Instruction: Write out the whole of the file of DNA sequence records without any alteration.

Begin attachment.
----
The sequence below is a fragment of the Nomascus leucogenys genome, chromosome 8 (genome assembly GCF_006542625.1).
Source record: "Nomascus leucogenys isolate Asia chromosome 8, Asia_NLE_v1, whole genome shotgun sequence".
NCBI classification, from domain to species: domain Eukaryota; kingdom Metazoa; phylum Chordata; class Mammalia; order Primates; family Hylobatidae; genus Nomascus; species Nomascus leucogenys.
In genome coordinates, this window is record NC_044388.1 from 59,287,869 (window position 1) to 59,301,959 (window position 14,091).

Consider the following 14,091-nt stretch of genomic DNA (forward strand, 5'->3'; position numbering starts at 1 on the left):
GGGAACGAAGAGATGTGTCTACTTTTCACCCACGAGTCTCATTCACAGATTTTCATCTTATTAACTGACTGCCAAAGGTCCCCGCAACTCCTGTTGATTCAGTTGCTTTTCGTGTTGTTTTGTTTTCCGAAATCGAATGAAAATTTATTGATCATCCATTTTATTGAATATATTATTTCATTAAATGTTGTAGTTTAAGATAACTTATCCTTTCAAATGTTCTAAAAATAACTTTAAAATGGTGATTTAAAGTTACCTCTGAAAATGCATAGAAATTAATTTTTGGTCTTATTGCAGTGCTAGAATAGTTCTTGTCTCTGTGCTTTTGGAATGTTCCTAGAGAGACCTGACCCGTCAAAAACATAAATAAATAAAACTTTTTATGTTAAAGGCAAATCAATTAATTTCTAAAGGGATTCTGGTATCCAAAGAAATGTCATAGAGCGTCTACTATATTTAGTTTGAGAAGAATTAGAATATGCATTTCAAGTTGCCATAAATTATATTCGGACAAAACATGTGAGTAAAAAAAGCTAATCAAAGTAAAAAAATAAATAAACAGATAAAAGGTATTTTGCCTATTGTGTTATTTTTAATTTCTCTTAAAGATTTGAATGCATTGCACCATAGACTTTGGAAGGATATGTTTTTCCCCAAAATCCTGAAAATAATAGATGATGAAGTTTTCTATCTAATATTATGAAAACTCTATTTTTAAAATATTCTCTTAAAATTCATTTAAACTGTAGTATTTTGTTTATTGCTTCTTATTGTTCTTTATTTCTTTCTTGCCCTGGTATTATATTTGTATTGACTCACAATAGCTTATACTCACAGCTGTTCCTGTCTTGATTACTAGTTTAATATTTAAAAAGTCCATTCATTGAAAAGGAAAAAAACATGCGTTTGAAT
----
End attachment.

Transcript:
The sequence below is a fragment of the Nomascus leucogenys genome, chromosome 8 (genome assembly GCF_006542625.1).
Source record: "Nomascus leucogenys isolate Asia chromosome 8, Asia_NLE_v1, whole genome shotgun sequence".
NCBI classification, from domain to species: domain Eukaryota; kingdom Metazoa; phylum Chordata; class Mammalia; order Primates; family Hylobatidae; genus Nomascus; species Nomascus leucogenys.
In genome coordinates, this window is record NC_044388.1 from 59,287,869 (window position 1) to 59,301,959 (window position 14,091).

Consider the following 14,091-nt stretch of genomic DNA (forward strand, 5'->3'; position numbering starts at 1 on the left):
GGGAACGAAGAGATGTGTCTACTTTTCACCCACGAGTCTCATTCACAGATTTTCATCTTATTAACTGACTGCCAAAGGTCCCCGCAACTCCTGTTGATTCAGTTGCTTTTCGTGTTGTTTTGTTTTCCGAAATCGAATGAAAATTTATTGATCATCCATTTTATTGAATATATTATTTCATTAAATGTTGTAGTTTAAGATAACTTATCCTTTCAAATGTTCTAAAAATAACTTTAAAATGGTGATTTAAAGTTACCTCTGAAAATGCATAGAAATTAATTTTTGGTCTTATTGCAGTGCTAGAATAGTTCTTGTCTCTGTGCTTTTGGAATGTTCCTAGAGAGACCTGACCCGTCAAAAACATAAATAAATAAAACTTTTTATGTTAAAGGCAAATCAATTAATTTCTAAAGGGATTCTGGTATCCAAAGAAATGTCATAGAGCGTCTACTATATTTAGTTTGAGAAGAATTAGAATATGCATTTCAAGTTGCCATAAATTATATTCGGACAAAACATGTGAGTAAAAAAAGCTAATCAAAGTAAAAAAATAAATAAACAGATAAAAGGTATTTTGCCTATTGTGTTATTTTTAATTTCTCTTAAAGATTTGAATGCATTGCACCATAGACTTTGGAAGGATATGTTTTTCCCCAAAATCCTGAAAATAATAGATGATGAAGTTTTCTATCTAATATTATGAAAACTCTATTTTTAAAATATTCTCTTAAAATTCATTTAAACTGTAGTATTTTGTTTATTGCTTCTTATTGTTCTTTATTTCTTTCTTGCCCTGGTATTATATTTGTATTGACTCACAATAGCTTATACTCACAGCTGTTCCTGTCTTGATTACTAGTTTAATATTTAAAAAGTCCATTCATTGAAAAGGAAAAAAACATGCGTTTGAAT